Ward: A matter of trustWritten by Lisa Renee Ward | | firstname.lastname@example.org
By a majority vote on Jan. 11, Toledo City Council took a step toward regional delivery of services in voting to merge the fire departments of Ottawa Hills and Toledo, and gave the go-ahead to seeking proposals to create a countywide trash collection service.
The newly appointed council member for District 4, Paula Hicks-Hudson, who replaced now State Rep. Michael Ashford, cast her vote for the merger. Ashford was not leaning toward supporting the merger; had the other votes remained the same, his no vote would have created a tie. It’s safe to assume Mayor Mike Bell would have broken a hypothetical tie in favor of the merger.
Hicks-Hudson also joined the seven who voted in favor of the resolution allowing Toledo and Lucas County to explore a county trash system. Whether she will continue to take different stances than Ashford — and what the end result will be — remains to be seen.
The specter of unigov has been raised once again in these discussions. Unigov is not always the outcome of regionalism. There are three main different types of regionalism; regional cooperation on development, regional delivery of services and metropolitan government (unigov).
Those who voted against the trash resolution — D. Michael Collins, Lindsay Webb, and Adam Martinez — say they are not against the concept of regional cooperation; their concerns in this instance were related to the lack of information. Phil Copeland’s main concern was how this would impact the workers who are also city residents.
The Lucas County Improvement Corporation (LCIC) is one example of regional cooperation of economic development.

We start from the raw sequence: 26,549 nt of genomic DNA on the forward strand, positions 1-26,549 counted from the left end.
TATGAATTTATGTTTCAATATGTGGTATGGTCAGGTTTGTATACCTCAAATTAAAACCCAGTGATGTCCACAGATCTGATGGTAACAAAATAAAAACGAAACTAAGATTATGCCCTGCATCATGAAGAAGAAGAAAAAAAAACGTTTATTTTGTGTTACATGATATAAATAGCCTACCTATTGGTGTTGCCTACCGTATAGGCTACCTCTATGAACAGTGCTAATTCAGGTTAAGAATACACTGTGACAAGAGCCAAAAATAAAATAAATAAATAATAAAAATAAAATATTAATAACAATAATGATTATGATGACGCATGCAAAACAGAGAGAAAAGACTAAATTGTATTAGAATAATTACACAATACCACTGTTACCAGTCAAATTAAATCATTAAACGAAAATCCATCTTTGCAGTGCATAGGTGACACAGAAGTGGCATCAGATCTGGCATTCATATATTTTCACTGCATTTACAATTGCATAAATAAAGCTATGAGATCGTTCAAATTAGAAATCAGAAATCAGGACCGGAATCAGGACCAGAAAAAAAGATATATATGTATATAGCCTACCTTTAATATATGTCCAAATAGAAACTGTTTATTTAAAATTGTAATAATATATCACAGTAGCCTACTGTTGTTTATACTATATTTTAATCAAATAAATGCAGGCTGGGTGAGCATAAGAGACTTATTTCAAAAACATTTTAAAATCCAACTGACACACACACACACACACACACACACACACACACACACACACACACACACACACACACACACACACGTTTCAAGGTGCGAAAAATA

Not every township supported LCIC, and that is one of the dangers of any of the three regionalisms — does the benefit extend to all or does one benefit much more than the others?
Economic development is the easiest concept to promote. Most agree it is logical to reduce or stop competition within urban areas and to concentrate on bringing in more development to the entire region.
Delivery of water services has been done regionally with success in other communities. County fire departments or joint fire districts have also been done in many areas. Some, like the Los Angeles County Fire Department, serve the areas outside of the larger city; some cover larger areas than Toledo. The Central Ohio Joint Fire District (COJFD) was created in 2000. It covers a 180-square-mile area that’s home to approximately 8,000 residents.
Lucas County is 340.6 square miles and has 463,493 residents as of the 2009 census. While some inside sources have expressed the belief that Bell envisions a county fire department, a county trash collection system could be less complicated.
Jennifer Sorgenfrei, public information officer for Toledo, said there are no plans that she is aware of for a county fire department.
“Ottawa Hills came to us. The merger made sense with the cooperation of services already in place. With a countywide trash service, a mechanism is already in place with the Lucas County Solid Waste Management District,” she said.
Lucas County Commissioner Pete Gerken has expressed interest in cooperative efforts with Toledo and the outlying areas as a Toledo City Councilman and a Commissioner. In 2004 when campaigning for Commissioner, he told several media outlets he wanted to see political subdivisions move into areas of cooperation.
Examples of regional government that have been cited by others, including Gerken, have been Indianapolis and Minneapolis. Indianapolis is at one end of the spectrum with 25 district City-County council members and four at large members. Minneapolis is at the other end, with a commercial-industrial tax-base sharing plan, created in 1971 as the Charles R. Weaver Metropolitan Revenue Distribution Act.
While the experts and the politicians continue to debate the different visions they have for regionalism in our area, for residents of Lucas County as a whole, it comes down to two words — “trust” and “control.”
How much trust do voters have in those seeking control? How much local control do they trust to let go of? Can those outside of Toledo, trust Toledo won’t have too much control?
Those are just a few of the questions that the answers to will ultimately decide how far regionalism in Lucas County and the region goes.
We can’t go the distance with too much resistance.
Toledo Free Press contributor Lisa Renee Ward operates the political blog GlassCityJungle.com.